LTD Lawyers, Helping You Understand Your Options
The Difference Between Short Term & Long Term Disability Benefits
When you have been injured or are unable to work due to a disability for any amount of time, paying your bills can be a frustrating and difficult task. With medical bills piling up, and your bank or landlord expecting your mortgage or rent payment, your physical pain can quickly become the least of your worries. Fortunately, under your short term or long term disability coverage, you may be entitled to financial support while you are unable to work.
At the law office of Burke, Harvey & Frankowski, LLC, we believe that the first step in obtaining assistance when you are unable to work should be to understand the different programs you have available to you. With more than 50 years of combined experience, our Long Term Disability attorneys have the knowledge needed to help you understand the differences between short and long term disability.
Short Term Disability Coverage
Short term disability coverage is often an optional benefit offered by many employers. While the benefits may vary widely from policy to policy, short term disability is designed to help you pay your bills when you have a physician-documented injury or disability that prevents you from working. The benefits you receive are often a set percentage of your income; in some cases, short term plans will pay 50 to 70 percent of your wages.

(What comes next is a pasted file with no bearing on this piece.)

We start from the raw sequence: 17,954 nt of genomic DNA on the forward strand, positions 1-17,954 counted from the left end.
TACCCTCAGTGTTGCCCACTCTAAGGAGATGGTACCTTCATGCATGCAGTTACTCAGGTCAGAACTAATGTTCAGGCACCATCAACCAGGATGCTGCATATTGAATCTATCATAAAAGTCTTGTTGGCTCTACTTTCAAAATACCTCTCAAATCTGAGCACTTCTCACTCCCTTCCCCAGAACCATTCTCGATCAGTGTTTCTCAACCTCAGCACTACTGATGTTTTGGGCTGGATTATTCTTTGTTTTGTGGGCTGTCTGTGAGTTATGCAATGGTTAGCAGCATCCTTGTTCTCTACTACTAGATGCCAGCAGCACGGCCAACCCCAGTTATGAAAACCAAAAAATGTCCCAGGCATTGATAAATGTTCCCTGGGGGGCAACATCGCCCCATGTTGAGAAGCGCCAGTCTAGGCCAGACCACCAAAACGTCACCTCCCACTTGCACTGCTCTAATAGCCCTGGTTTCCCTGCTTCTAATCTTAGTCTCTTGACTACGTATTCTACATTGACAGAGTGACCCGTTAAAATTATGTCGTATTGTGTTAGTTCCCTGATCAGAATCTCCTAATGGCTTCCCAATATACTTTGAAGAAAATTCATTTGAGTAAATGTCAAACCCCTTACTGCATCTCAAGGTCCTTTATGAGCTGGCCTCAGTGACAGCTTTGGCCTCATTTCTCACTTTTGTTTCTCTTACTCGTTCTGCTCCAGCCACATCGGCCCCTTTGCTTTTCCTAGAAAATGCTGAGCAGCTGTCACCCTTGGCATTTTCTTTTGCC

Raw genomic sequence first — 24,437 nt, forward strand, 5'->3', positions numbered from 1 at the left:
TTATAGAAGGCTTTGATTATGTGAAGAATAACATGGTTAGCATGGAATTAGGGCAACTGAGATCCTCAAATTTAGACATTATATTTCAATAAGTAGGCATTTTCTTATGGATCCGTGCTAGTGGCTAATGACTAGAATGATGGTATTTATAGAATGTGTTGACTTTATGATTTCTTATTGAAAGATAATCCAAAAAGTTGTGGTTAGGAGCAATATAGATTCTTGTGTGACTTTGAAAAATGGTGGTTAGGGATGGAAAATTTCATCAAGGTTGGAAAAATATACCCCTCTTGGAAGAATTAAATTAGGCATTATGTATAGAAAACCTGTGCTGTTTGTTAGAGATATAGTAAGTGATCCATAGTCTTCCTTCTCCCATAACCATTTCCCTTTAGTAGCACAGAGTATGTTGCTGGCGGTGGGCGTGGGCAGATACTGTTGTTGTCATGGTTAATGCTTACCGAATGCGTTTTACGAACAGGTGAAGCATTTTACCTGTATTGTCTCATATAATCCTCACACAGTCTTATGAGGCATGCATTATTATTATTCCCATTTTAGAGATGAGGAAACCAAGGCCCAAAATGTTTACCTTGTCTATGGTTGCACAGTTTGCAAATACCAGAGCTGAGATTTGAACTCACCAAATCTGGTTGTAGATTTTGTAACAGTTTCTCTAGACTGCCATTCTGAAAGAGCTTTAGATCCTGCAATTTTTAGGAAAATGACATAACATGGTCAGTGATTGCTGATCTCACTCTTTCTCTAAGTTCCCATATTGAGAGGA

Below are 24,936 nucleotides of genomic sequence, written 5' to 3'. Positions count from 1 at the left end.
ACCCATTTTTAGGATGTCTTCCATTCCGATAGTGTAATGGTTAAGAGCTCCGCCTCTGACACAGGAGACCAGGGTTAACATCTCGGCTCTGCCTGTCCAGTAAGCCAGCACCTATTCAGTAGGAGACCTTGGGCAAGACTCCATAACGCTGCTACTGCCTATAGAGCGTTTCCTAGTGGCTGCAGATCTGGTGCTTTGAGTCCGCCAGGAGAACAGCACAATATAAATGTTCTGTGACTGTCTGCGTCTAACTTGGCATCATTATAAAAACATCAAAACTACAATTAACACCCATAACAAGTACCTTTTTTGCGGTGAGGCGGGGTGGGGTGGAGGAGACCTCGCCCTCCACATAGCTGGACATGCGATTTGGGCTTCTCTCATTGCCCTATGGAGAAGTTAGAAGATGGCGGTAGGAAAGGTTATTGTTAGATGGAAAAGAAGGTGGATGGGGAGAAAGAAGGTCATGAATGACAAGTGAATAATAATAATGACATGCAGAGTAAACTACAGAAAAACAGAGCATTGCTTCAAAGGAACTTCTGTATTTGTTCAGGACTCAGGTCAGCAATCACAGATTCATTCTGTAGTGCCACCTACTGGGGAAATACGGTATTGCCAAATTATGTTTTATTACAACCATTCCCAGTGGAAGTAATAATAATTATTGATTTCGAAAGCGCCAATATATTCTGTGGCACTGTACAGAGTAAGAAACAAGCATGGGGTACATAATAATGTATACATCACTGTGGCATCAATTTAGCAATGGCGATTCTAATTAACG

Short term disability benefits payments typically last between 10 and 26 weeks, and may have a waiting period before the coverage kicks in. Short term benefits are designed to help individuals who are recovering from less severe injuries like broken bones.
Long Term Disability Benefits
While short term disability benefits kick in after a few weeks of being out of work, long term disability benefits plans do not go into effect until you have been out of work for at least 90 days; in some cases, you may have to be out of work for 180 days, depending on your coverage.
Long term disability benefits have a much longer lifespan than short term benefits; individuals who become permanently disabled may receive benefits payments until they reach the age of average retirement, or 65. In other cases, including those involving more severe conditions like spinal cord injuries, you may be able to collect benefits while you recover or learn a new skill that allows you to seek employment.